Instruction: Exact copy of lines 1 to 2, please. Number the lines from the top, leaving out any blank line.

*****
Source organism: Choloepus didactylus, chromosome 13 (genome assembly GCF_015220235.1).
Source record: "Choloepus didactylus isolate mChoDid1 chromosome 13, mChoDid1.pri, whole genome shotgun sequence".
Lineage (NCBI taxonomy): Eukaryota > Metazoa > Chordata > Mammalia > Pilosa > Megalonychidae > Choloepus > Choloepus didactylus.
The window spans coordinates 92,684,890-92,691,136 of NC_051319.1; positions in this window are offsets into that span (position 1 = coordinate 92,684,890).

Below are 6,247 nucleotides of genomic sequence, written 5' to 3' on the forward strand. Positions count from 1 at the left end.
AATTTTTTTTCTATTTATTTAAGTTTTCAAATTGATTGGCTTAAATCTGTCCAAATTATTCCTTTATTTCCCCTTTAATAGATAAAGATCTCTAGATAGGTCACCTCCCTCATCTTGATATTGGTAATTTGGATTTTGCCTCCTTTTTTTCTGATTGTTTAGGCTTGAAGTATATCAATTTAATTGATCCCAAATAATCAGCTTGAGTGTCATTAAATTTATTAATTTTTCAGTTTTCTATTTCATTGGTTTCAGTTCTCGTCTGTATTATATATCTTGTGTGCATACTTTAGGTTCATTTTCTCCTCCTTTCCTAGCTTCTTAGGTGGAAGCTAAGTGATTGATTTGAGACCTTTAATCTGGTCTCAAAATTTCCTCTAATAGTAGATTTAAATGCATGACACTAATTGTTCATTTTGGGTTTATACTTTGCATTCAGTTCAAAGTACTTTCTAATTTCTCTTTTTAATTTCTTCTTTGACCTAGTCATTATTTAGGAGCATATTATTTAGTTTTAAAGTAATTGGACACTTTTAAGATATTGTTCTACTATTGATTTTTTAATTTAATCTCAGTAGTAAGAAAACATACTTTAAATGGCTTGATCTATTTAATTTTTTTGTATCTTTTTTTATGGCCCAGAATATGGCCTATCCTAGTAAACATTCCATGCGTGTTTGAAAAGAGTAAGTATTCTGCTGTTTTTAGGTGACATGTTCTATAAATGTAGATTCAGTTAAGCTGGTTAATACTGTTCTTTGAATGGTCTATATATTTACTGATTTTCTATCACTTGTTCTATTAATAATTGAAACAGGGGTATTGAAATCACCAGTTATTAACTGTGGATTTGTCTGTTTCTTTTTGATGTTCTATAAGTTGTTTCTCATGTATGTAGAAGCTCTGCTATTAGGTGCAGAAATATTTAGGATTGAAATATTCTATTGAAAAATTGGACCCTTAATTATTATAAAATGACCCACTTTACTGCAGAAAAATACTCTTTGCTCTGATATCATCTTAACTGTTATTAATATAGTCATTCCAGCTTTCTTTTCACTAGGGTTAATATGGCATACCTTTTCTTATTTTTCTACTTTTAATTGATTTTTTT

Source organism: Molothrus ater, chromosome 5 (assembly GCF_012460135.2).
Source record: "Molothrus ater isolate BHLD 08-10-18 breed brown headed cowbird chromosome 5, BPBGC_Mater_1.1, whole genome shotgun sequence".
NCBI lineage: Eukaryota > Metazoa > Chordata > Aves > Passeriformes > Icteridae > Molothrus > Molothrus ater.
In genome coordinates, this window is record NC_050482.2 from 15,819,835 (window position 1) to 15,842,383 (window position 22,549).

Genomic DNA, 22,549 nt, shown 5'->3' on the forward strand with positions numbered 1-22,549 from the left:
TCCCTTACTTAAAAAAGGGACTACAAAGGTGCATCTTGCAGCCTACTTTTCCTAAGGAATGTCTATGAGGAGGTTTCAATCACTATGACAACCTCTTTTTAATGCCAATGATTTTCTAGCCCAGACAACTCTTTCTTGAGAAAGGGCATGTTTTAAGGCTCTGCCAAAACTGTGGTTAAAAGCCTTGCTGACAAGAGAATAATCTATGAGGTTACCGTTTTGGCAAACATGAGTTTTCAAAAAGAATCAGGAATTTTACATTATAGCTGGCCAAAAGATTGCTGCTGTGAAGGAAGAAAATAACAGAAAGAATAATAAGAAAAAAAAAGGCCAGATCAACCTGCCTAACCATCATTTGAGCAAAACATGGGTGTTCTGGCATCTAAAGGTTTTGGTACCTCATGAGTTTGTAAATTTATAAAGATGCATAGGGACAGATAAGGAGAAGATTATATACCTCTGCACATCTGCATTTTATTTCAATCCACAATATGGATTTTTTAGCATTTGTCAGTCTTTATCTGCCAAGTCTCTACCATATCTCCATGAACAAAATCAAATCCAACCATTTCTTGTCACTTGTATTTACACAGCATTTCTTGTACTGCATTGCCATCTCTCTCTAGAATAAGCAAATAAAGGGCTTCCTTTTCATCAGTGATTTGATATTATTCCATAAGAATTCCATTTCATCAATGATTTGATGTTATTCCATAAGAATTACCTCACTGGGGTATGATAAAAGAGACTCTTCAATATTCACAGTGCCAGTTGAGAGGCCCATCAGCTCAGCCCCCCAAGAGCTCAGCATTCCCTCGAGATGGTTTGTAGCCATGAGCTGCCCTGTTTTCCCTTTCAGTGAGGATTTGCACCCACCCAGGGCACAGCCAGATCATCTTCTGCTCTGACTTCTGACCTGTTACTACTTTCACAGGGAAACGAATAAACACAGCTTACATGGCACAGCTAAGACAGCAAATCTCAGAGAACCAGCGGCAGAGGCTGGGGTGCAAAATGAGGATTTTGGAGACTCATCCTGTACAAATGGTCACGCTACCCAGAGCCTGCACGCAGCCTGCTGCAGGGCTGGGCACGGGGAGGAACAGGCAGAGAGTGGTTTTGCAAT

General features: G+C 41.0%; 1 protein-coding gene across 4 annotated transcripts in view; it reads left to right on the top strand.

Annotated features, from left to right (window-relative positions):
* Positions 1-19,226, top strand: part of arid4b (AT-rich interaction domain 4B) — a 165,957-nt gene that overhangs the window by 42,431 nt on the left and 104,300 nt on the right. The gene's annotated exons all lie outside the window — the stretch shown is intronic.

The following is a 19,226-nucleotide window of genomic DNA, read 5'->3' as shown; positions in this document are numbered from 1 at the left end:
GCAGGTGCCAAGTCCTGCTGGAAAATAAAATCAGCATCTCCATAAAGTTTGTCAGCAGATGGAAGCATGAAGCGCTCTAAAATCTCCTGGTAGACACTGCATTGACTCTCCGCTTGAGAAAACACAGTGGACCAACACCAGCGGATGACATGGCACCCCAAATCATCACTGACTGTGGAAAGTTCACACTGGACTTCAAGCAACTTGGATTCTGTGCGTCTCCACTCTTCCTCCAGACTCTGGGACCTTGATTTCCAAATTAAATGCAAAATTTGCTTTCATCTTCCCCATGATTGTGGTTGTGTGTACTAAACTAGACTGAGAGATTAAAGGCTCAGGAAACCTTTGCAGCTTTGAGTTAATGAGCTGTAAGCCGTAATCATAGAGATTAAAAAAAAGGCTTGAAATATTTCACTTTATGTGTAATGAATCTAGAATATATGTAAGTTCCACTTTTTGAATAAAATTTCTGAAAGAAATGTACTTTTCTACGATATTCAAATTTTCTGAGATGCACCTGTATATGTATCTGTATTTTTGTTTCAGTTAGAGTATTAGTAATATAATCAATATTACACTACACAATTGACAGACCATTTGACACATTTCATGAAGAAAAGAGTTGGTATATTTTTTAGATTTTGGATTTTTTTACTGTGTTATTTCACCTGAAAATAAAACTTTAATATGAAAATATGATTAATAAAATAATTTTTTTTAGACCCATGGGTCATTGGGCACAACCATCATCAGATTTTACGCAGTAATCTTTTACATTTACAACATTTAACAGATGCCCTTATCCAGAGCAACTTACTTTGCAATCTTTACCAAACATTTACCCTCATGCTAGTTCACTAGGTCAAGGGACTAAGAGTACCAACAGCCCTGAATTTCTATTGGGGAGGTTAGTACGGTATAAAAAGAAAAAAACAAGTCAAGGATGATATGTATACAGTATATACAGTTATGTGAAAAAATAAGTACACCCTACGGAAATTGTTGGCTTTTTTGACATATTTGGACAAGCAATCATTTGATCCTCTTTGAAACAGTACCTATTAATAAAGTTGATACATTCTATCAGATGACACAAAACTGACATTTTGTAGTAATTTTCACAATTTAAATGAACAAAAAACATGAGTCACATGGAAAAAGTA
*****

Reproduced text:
Source organism: Choloepus didactylus, chromosome 13 (genome assembly GCF_015220235.1).
Source record: "Choloepus didactylus isolate mChoDid1 chromosome 13, mChoDid1.pri, whole genome shotgun sequence".